Average daily circulation at the U.S.'s largest newspapers improved slightly during the six months ended in March from a year earlier, a shift for an industry that has been beset by weak advertising and competition from a swath of digital technologies, according to the Audit Bureau of Circulations.
Average weekday circulation for 618 U.S. dailies increased 0.7%, based on a cumulative average for the period ended March 31 from a year earlier. Sunday circulation for 532 Sunday papers was up 5% in the latest period.
The figures were released Tuesday by the publishing industry group. The latest report is the third to reflect new rules created by a task force of newspaper publishers and advertisers that seek to address circulation issues related to digital editions. The new rules also aim to show how many copies are purchased by individuals, rather than distributed to third parties.
During the latest period, digital editions accounted for 14.2% of overall U.S. circulation, up from 8.66% in the year-earlier period.
The Wall Street Journal maintained its position as the country's largest newspaper by average weekday circulation, with others in the top three spots also keeping their ranks.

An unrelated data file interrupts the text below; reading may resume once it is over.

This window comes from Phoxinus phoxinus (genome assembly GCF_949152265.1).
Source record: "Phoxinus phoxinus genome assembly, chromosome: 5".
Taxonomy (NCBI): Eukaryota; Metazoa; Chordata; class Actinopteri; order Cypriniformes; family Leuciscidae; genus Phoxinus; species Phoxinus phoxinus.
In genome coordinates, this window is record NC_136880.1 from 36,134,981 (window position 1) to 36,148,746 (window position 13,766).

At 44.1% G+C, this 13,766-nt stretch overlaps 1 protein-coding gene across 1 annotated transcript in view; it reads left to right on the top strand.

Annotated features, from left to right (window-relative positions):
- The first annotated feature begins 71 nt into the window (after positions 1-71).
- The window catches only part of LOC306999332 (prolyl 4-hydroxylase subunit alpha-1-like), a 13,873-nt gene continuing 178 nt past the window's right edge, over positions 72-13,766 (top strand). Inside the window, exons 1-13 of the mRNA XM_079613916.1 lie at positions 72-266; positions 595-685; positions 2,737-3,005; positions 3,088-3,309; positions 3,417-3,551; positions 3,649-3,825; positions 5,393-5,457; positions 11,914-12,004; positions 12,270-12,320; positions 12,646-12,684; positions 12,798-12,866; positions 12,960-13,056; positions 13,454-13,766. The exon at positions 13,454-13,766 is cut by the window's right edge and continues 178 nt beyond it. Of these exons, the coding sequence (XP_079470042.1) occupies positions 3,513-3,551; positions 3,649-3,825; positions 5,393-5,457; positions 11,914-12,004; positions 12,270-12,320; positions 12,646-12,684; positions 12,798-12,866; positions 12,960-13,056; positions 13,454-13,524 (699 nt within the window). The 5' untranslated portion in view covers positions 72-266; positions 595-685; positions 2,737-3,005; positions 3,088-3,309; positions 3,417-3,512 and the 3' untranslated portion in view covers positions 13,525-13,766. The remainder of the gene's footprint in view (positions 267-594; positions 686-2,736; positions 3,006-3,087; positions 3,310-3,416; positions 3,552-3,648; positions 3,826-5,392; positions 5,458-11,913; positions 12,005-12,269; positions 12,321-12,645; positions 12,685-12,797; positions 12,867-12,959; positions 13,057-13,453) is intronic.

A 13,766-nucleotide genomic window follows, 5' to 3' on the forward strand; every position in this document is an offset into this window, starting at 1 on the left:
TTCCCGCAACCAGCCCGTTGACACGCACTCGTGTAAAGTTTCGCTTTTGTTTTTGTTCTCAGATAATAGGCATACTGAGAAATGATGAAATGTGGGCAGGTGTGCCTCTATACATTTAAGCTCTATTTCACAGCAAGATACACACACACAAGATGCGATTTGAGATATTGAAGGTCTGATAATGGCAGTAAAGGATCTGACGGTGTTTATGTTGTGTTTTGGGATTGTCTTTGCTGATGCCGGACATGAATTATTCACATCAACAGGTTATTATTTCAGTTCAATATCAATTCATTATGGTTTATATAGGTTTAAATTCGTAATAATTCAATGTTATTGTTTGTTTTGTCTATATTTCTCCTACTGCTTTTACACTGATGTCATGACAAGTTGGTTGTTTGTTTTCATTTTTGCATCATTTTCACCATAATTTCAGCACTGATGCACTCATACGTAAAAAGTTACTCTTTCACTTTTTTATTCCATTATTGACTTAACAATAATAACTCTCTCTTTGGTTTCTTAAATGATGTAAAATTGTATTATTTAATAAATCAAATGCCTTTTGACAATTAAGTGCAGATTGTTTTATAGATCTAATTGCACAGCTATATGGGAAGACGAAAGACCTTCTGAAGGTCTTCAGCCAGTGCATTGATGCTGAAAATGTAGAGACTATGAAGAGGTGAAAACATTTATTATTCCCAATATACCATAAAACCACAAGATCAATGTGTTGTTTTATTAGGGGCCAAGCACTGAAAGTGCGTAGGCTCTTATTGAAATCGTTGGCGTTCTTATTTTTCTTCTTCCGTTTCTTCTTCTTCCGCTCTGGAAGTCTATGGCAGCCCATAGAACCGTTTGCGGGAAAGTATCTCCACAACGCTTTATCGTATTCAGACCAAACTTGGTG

The Wall Street Journal had average weekday circulation of 2.1 million as of March 31, up 0.02% from a year earlier. The Journal moved past Gannett Co.'s (GCI) flagship USA Today as the largest U.S. newspaper in 2009.
USA Today kept its No. 2 spot with 1.8 million readers, down 0.64% from a year earlier. USA Today had been the biggest paper in the U.S. for a decade. The slump in business travel meant fewer copies of USA Today were sold to hotels, one of the paper's historic strengths.
The New York Times (NYT) retained the No. 3 rank at 1.6 million weekday readers, an improvement of 73%, continued to have the highest Sunday circulation, at 2 million, up 50%.
News Corp. (NWSA, NWS.AU) owns Dow Jones Newswires, The Wall Street Journal and the New York Post. The Post took the No. 7 slot, with weekday circulation of 555,327, an improvement of 6.2%.
-By Tess Stynes, Dow Jones Newswires; 212-416-2481; Tess.Stynes@dowjones.com